Such a cut would make the USAF’s ICBM fleet 134 missiles smaller than Russia’s (434 ICBMs), and it would be even weaker than these raw numbers indicate, because most Russian ICBMs can carry far more warheads than the Minuteman’s mere 3 tetes: the SS-18 Satan can carry ten (plus up to 30 countermeasures like decoys), the SS-19 Stiletto can carry six, and the SS-29 can carry four. The Russians are now developing a new heavy ICBM, “the Son of Satan”, due to enter service in 2018, which will carry as many warheads as the SS-18 Satan.

Similarly, the Russians are now building eight ballistic missile submarines due to replace eight older ones (of the Delta class). The first three will carry 16 SLBMs each, same as America’s planned SSBN replacement class, but Russian boats #4 through #8 will carry 20 SLBMs each, thus giving the Russian Navy an advantage over the USN in terms of missiles and warheads carried on these subs. Yet, Stimson wants to cut America’s SSBN fleet further, to just 10 boats with 16 missiles each, 2 boats fewer than what Russia has and will continue to have (excluding the Dmitry Donskoy SSBN, now serving as a test platform).

America’s nuclear arsenal is already barely adequate. Any further cuts to it are absolutely unacceptable.

So Stimson’s nuclear arsenal cuts proposals are reckless, and for that reason alone, their “strategy” is unacceptable.

RAND does not propose any specific strategy itself. Instead, it illustrates three different scenarios under which the size and capabilities of the military would be cut significantly if further defense budget cuts are made. Each of these scenarios is tied to a specific strategy.

The first one prioritizes the Army and the Marine Corps and would continue to prepare the military for persistent, protracted large-scale ground wars, such as those of the past. The second one would contract most defense responsibilites to America’s allies, without regard for their ability to assume them (most of them are either deeply in debt or, in the case of Central European countries, too poor to defend themselves on their own). The third strategy assumes that the US will have to play the lead role in some regions of the world, but only in the most important ones, and  contract responsibility for securing other regions to allies, while focusing on the most important (through the prism of American national interests) parts of the world: the Pacific Rim and the Persian Gulf. Accordingly, the third strategy would prioritize the capabilities most relevant for winning in the Pacific Rim and the Gulf, while cutting back on less essential capabilities, and prioritize long-range strike and striking from over the horizon. This means putting a premium on the Navy and the Air Force.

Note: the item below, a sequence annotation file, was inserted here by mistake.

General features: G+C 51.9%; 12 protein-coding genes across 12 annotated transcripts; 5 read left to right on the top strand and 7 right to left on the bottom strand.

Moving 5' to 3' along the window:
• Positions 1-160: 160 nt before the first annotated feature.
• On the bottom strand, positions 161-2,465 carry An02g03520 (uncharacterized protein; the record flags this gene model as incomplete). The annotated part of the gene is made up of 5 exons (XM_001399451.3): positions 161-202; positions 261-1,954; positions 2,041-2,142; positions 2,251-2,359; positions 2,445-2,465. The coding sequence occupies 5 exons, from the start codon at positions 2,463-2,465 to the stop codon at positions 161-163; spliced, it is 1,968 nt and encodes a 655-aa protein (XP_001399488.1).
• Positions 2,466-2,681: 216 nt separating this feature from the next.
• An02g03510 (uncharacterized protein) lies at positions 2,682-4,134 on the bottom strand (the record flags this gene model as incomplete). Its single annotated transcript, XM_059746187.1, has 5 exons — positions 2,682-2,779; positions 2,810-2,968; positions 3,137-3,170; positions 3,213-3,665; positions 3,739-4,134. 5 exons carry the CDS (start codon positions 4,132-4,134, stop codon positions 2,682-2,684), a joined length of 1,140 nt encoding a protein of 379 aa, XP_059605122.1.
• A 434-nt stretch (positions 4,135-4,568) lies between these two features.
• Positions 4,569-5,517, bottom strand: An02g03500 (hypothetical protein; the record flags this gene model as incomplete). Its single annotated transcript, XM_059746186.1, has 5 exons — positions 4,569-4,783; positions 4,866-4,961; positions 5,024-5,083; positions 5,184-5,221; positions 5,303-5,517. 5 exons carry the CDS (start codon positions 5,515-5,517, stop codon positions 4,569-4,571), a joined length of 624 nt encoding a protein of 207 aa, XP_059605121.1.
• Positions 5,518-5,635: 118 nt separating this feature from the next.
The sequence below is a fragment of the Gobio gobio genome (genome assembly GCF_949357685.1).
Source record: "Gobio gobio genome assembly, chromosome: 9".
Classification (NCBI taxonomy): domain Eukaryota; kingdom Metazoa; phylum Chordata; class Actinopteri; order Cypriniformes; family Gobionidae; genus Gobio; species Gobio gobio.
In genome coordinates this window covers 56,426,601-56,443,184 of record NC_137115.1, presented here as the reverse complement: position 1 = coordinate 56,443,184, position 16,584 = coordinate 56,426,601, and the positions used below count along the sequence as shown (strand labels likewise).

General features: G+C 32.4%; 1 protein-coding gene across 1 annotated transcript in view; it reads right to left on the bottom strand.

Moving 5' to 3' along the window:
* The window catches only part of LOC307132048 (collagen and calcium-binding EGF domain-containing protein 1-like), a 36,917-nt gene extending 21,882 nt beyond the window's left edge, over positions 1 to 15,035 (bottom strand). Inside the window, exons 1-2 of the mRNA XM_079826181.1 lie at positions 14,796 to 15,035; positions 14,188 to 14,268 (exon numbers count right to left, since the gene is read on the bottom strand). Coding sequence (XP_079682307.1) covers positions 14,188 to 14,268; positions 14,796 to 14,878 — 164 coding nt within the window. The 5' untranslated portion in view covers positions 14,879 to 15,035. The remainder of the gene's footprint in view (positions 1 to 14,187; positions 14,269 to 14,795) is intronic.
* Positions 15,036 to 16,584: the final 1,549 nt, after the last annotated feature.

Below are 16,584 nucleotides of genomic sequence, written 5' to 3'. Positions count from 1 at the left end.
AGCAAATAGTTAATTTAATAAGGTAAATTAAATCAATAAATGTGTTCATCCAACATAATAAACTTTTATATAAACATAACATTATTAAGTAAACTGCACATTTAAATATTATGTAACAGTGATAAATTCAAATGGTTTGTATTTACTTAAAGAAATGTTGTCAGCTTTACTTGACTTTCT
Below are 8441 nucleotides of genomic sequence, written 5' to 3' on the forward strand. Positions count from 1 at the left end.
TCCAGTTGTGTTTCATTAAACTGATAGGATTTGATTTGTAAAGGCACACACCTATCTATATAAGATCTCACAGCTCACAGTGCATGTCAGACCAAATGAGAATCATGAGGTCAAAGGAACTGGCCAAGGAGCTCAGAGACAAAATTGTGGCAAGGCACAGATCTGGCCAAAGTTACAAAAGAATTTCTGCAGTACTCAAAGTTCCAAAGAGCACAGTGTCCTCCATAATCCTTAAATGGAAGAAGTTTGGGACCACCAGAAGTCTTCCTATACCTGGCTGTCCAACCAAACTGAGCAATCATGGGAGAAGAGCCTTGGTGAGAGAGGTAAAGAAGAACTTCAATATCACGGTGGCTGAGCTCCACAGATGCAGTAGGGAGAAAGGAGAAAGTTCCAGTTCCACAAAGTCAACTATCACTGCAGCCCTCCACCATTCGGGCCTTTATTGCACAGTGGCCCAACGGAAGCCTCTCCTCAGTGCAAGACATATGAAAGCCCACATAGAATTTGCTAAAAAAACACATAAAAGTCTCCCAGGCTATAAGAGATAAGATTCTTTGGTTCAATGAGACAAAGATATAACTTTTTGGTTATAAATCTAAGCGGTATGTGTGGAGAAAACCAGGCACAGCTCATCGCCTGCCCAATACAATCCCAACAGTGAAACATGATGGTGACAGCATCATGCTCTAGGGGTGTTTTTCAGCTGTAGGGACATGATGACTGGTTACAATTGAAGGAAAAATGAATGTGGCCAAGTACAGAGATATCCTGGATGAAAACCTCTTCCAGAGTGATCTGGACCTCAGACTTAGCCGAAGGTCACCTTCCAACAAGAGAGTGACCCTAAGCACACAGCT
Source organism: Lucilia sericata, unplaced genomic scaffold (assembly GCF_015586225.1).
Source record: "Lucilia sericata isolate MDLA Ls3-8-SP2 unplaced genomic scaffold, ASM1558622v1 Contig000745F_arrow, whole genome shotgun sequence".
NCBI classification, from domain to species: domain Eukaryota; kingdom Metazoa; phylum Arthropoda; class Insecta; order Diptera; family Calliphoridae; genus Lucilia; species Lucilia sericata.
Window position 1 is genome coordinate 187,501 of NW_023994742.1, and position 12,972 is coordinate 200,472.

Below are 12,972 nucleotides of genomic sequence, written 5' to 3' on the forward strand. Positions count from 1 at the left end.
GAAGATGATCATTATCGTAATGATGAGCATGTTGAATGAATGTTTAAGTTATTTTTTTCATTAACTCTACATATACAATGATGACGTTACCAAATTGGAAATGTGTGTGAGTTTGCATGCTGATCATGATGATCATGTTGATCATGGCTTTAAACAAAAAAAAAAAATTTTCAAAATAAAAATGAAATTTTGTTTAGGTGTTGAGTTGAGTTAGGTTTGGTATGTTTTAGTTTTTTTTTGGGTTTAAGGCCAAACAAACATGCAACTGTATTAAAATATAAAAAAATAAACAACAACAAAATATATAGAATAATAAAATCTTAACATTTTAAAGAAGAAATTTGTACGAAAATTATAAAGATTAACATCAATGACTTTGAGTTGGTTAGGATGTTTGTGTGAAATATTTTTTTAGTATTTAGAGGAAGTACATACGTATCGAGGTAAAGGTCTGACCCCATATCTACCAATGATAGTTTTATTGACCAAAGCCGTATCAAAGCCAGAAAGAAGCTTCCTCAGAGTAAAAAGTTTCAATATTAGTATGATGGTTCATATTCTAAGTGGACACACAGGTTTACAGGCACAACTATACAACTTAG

Thus, the cutbacks to the military’s force structure under these three different scenarios would be (quoting directly from RAND, A Strategy Based Framework…, pp. 38-39):

“I: Prepare for Persistent Conflict Force Structure Reductions
Savings Initiative:
• No cuts to Army
• No cuts to Marine Corps
• Reduce Navy by 30 percent, including retiring three CSGs
• Reduce Air Force by 10 percent, including retiring two active TFWs.

II: Cede More Responsibility to Allies and Partners Force Structure Reductions
Savings Initiative:
• Reduce Army by two BCTs
• Reduce Marine Corps end strength by 13,500 Marines and 2 active tactical
fighter squadrons
• Reduce Navy by 20 percent, including retiring two CSGs